My book Why Religions Work explores religious tolerance issues. It could not be more relevant at the moment with the world in its present state.
This blog has concentrated recently on the wonderful pilgrimages I have been on - to the Holy Land and to Turkey and more recently to Holy Georgia , Greece "In the Steps of St Paul" , Ethiopia and most recently my experiences in Iran.

"If I was allowed another life I would go to all the places of God's Earth. What better way to worship God than to look on all his works?" from The Chains of Heaven: an Ethiopian Romance Philip Marsden

Tuesday, 20 December 2016

Iran: A Persian Odyssey - a full day in Esfahan

the breathtaking Naqsh-e Jashan Square Isfahan
Surely the most beautiful city in the world? 
Our first full day in Esfahan or Isfahan.
inside the Vank Cathedral
First we go across the river to the Armenian quarter and see the All Saviours’ or Vank Armenian Cathedral (Vank means monastery or convent in Armenian) dedicated to St Joseph of Arimathea. After the Ottoman War of 1603-05 Armenian immigrants settled here in search of a new life under the Safavid King Shah Abbas I and established this Cathedral, one of the first churches in Esfahan. Construction began around 1606, and was completed with major alterations to design between 1655 and 1664. 

The wall and ceiling paintings are fabulous, described well here 

Edict to protect rights of Armenian
Inside the Vank Cathedral
The adjoining museum is equally superb and both totally absorbed our attention – in the museum we marvelled at the ancient documents, including the 1606 edict of Shah Abbas I establishing New Jolfa and prohibiting interference with, or the persecution of, Armenians and their property and affairs in the district.

Christian Gospel written on parchment 1329 
There are hundreds of handwritten books stored here and we saw beautifully illustrated bibles and Korans, the first book printed in Iran with an old printing press also on display, a variety of objects related to Armenian community in Isfahan such as Safavid costumes, tapestries, paintings, (including Mt Ararat and the Armenian Church on the island in Lake Van, both of which were seen on my pilgrimage to SE Turkey ) embroidery, and other ethnological displays related to Armenian culture and religion, a very moving wall display of the Armenian Genocide, the world's smallest prayer book, in 7 languages, casks for Holy Relics, and all needed quite a while to truly appreciate. 

A visit to a real Iranian coffee shop next was a great treat - especially as we all had a huge chocolate cake to share!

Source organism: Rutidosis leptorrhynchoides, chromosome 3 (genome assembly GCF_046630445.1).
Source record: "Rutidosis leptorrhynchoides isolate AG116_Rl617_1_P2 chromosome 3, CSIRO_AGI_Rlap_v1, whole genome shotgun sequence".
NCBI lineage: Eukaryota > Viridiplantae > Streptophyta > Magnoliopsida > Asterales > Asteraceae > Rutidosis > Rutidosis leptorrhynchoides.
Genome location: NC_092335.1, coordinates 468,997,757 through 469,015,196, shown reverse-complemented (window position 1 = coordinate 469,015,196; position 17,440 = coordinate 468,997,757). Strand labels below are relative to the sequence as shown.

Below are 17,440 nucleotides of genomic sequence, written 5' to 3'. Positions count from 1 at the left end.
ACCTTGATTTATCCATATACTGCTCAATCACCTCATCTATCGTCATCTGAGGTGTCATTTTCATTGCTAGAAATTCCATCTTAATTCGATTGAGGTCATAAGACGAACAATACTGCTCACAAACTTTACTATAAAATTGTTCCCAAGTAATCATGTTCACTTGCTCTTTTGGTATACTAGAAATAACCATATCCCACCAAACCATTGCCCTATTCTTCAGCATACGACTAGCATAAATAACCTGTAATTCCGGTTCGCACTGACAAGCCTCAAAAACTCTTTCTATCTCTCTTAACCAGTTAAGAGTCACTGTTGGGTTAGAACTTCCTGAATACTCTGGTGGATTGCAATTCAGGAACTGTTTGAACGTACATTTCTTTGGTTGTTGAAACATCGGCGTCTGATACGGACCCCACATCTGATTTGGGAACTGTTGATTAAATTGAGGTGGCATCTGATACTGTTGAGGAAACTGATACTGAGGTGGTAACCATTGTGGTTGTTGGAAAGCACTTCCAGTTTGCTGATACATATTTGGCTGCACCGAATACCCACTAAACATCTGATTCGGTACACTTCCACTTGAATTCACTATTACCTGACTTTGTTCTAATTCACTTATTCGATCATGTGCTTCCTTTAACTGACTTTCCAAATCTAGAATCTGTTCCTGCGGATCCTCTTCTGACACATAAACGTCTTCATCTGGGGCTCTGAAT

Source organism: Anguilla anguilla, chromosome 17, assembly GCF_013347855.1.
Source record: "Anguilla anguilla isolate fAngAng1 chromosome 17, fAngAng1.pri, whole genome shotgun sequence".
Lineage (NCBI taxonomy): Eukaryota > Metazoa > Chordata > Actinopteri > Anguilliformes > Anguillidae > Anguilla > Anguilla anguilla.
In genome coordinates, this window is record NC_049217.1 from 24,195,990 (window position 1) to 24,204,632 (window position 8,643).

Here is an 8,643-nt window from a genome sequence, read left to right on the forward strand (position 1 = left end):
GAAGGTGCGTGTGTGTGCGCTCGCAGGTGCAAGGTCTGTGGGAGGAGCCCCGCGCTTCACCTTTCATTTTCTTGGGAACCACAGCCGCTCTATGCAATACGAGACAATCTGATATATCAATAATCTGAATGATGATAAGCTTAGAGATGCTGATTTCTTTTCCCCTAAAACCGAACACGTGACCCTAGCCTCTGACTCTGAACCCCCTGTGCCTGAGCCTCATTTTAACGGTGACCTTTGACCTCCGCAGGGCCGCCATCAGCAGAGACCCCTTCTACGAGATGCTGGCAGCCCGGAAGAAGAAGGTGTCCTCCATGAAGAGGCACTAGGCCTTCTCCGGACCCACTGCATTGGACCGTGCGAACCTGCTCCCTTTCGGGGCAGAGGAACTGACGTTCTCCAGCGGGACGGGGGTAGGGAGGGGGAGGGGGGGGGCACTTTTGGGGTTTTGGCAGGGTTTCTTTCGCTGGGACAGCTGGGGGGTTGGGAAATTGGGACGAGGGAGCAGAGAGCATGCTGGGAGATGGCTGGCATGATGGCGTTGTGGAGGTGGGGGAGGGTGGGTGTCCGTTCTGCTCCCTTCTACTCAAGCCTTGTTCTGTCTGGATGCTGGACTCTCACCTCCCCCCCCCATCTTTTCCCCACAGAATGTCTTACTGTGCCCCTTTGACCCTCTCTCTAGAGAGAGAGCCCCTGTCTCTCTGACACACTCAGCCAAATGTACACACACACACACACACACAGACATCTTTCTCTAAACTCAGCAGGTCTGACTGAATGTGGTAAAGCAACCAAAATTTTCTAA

drawing a miniature freehand

window display of camel bone miniatures
Our next stop, suitably refreshed, is to a miniatures workshop – the expert who displays his wares to us here has 40 years’ experience and gives us some information on the different materials in use – ivory (now forbidden of course), camel bone (next best – retains colour for 100 – 200 years), plastic (not so good!), and cow bone which cracks quickly. Therefore when buying these miniatures, we are warned, beware the material used and make sure we know what we are buying to avoid later disappointment. The special pens he uses are made of cat hair, and colours used are mostly natural, for example from pistachios, walnuts and pomegranates.

We walk through the bazaar to lunch – at the Partikan Hotel - and this is very good indeed. They make a special dish for me, I think it is butternut squash in a sweet sour thick sauce with the usual salad but all very freshly prepared. The meat looked like haggis but was rated highly by the meat eaters – there is jelly, water melon and cream custard for a sweet finish to the meal. It is all very good with slick service and rated highly by us all.

inside the Masjed-e Imam

inside the double dome of the Masjed-e Imam
At the Masjed-e Imam Ali treats us to more of his moving singing beneath the epicentre of the double dome structure of the great prayer hall - there is a great echo here - and explains the theory behind the construction. The inner dome is weight bearing - at its apex there is a 14 metre gap between the inner and outer dome, the latter with a more bulbous external profile which stands 54 m high. The courtyard is offset 45 degrees from the main entrance so that it can face Mecca without spoiling the appearance of the entrance on the main square. 
In a further courtyard behind the building we enjoy a question and answer session with a Mullah.
opportunity for discussions with a Mullah

block printing in Esfahan

various traditional blocks for the printing
So onward through the bazaar - to a linen shop and a demonstration of linen block-printing– where we watch the process and I buy a very pretty cushion cover.

At the Romano restaurant in the evening we enjoy the usual soup, followed by a very good, fresh and plentiful salad, and the main course was lion fish from the Persian Gulf, with a sesame chicken and prawns. It was beautifully presented, as was my veggie dish which was moulded vegetables and very tasty. All good quality but huge portions. The bread was very good, the service friendly. There was fruit to finish – like a smooth skinned orange. We were not entirely sure what it was. 

attractive veggie choice at the Romano Restaurant

Lion fish at Romano Restaurant

No comments:

Post a Comment